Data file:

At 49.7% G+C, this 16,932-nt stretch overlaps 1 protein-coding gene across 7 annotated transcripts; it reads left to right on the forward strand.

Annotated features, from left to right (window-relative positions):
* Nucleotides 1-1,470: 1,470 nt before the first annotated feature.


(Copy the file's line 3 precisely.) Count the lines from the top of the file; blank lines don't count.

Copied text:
* Nucleotides 1-1,470: 1,470 nt before the first annotated feature.